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Our Increasingly Risky Business Model

By Jeffrey Shields posted 22 days ago

  

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Numerous factors are pushing independent school leaders to rethink our traditional business model, particularly tuition pricing and financial aid. Change is in the air.

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Jeffrey Shields, FASAE, CAE
NBOA President and CEO

Over the last decade the traditional business model for independent schools has faced unprecedented pressures. In fact, it has put some schools at risk of closure, which may have been unthinkable several years ago. As independent school leaders know, the model consists of several primary components: heavy dependence on tuition as the key source of revenue, tuition price that does not cover the actual cost of the education and services provided, affordability for “full pay” families arguably limited to the top 1 percent within most markets, and an ever-growing lead expense category, namely, salary and benefits. Costs of the latter, such as health insurance, are challenging to manage and still may not be competitive with other education employment options in the community.

What could potentially be a time for handwringing has become a period of reimagining the present in order to secure the future.

We in the U.S. are not alone. Brexit’s approaching deadline is forcing U.K. independent schools to re-think their business models. Administrators there expect the number of E.U. students enrolling this fall to drop significantly in anticipation of the U.K.’s departure from the E.U. The political landscape here in the U.S. has also had a chilling effect on international students, particularly from Asia. In both cases, international student enrollments and the full tuition that accompanied them were a breath of hope for a challenged business model. That’s the bad news.

The good news is that to address these forces, independent schools have been forging new paths, reinventing their approach to tuition revenue and creatively re-thinking financial aid and other levers that widen the enrollment funnel. Many have doubled down on their schools’ distinct value proposition. What could potentially be a time for handwringing has become a period of reimagining the present in order to secure the future.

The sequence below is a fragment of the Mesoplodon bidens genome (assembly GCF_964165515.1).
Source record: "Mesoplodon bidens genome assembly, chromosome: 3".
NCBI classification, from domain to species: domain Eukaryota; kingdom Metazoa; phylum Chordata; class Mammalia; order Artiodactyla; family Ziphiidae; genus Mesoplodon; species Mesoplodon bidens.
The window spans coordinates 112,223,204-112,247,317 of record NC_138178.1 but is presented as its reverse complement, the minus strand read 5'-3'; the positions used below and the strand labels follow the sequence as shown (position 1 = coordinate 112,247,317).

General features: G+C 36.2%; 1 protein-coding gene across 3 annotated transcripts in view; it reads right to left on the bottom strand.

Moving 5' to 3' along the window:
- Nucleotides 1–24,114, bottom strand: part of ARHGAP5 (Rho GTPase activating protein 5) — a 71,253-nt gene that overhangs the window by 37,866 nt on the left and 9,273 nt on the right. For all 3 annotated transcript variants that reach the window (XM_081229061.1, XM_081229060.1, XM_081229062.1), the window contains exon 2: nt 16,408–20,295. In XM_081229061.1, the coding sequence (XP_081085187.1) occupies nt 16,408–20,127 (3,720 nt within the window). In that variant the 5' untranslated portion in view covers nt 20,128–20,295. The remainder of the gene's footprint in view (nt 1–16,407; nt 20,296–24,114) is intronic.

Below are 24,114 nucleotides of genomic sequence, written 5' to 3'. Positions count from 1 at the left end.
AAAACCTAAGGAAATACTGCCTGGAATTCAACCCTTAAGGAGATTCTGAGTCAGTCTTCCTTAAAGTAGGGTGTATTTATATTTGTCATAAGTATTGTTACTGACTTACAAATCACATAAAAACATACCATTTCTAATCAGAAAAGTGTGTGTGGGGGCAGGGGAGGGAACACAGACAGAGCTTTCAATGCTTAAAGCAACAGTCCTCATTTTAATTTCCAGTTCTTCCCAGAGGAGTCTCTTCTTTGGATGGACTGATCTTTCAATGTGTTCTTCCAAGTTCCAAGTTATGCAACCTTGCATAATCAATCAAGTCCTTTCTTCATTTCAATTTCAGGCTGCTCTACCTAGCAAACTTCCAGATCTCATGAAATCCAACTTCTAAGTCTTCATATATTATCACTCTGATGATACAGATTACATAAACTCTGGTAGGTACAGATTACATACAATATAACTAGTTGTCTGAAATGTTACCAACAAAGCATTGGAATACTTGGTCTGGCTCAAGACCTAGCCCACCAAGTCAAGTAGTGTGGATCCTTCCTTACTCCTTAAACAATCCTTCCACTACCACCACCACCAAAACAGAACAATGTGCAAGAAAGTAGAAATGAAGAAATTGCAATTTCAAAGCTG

The proud, long-held tradition of our schools is to chart their own course in and outside the classroom, and these innovative leaders are not looking for a one-size-fits-all approach. Some examples include the “Family Individualized Tuition” program at The Gordon School, restrained tuition increases at The Gunston School, and a top-to-bottom review of revenue and expense levers at Saint John’s Preparatory School in Minnesota. I’m proud to say these schools are featured in NBOA’s Summer Webinar Series, available live on selected Thursdays and afterward in the webinar archive. You may also be inspired by Montgomery School’s bold strategic plan that includes a tuition reset to better align with its competition. And by Indian Creek School’s development of a successful indexed tuition program it calls “flexible tuition,” spearheaded by former Head of School Rick Branson and former business officer Linda Dennison (both new members of the NBOA Board of Directors).

The pressure is real, but so is the response led by independent school leaders providing numerous examples of challenging the status quo. They are rejecting the risk of our traditional business model and creatively looking at their schools enterprise-wide to better secure the financial resources they need in order to educate students and deliver their mission in perpetuity. The question is, is it time for your school to chart a similar course?

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Follow NBOA President and CEO Jeff Shields @shieldsNBOA.

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